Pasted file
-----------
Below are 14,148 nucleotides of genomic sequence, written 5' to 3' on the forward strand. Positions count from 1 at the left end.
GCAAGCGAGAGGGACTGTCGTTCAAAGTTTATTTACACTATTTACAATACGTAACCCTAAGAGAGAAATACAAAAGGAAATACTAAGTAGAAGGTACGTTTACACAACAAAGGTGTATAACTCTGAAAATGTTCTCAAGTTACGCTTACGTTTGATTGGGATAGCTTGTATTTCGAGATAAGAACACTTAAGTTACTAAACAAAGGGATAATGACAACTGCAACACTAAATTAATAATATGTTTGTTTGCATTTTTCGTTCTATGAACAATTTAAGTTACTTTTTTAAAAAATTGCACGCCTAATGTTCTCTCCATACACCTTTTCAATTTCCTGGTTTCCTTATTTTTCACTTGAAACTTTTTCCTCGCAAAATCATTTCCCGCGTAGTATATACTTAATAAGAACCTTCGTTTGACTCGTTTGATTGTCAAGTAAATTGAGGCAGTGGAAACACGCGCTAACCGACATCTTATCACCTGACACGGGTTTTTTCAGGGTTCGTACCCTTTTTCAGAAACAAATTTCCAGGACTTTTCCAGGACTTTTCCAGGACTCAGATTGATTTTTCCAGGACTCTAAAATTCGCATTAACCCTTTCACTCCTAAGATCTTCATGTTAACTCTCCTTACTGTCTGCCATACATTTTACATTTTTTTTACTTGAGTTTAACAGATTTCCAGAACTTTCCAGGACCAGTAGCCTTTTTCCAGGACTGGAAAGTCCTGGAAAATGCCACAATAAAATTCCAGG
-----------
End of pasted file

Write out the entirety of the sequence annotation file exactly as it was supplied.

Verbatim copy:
Below are 14,148 nucleotides of genomic sequence, written 5' to 3' on the forward strand. Positions count from 1 at the left end.
GCAAGCGAGAGGGACTGTCGTTCAAAGTTTATTTACACTATTTACAATACGTAACCCTAAGAGAGAAATACAAAAGGAAATACTAAGTAGAAGGTACGTTTACACAACAAAGGTGTATAACTCTGAAAATGTTCTCAAGTTACGCTTACGTTTGATTGGGATAGCTTGTATTTCGAGATAAGAACACTTAAGTTACTAAACAAAGGGATAATGACAACTGCAACACTAAATTAATAATATGTTTGTTTGCATTTTTCGTTCTATGAACAATTTAAGTTACTTTTTTAAAAAATTGCACGCCTAATGTTCTCTCCATACACCTTTTCAATTTCCTGGTTTCCTTATTTTTCACTTGAAACTTTTTCCTCGCAAAATCATTTCCCGCGTAGTATATACTTAATAAGAACCTTCGTTTGACTCGTTTGATTGTCAAGTAAATTGAGGCAGTGGAAACACGCGCTAACCGACATCTTATCACCTGACACGGGTTTTTTCAGGGTTCGTACCCTTTTTCAGAAACAAATTTCCAGGACTTTTCCAGGACTTTTCCAGGACTCAGATTGATTTTTCCAGGACTCTAAAATTCGCATTAACCCTTTCACTCCTAAGATCTTCATGTTAACTCTCCTTACTGTCTGCCATACATTTTACATTTTTTTTACTTGAGTTTAACAGATTTCCAGAACTTTCCAGGACCAGTAGCCTTTTTCCAGGACTGGAAAGTCCTGGAAAATGCCACAATAAAATTCCAGG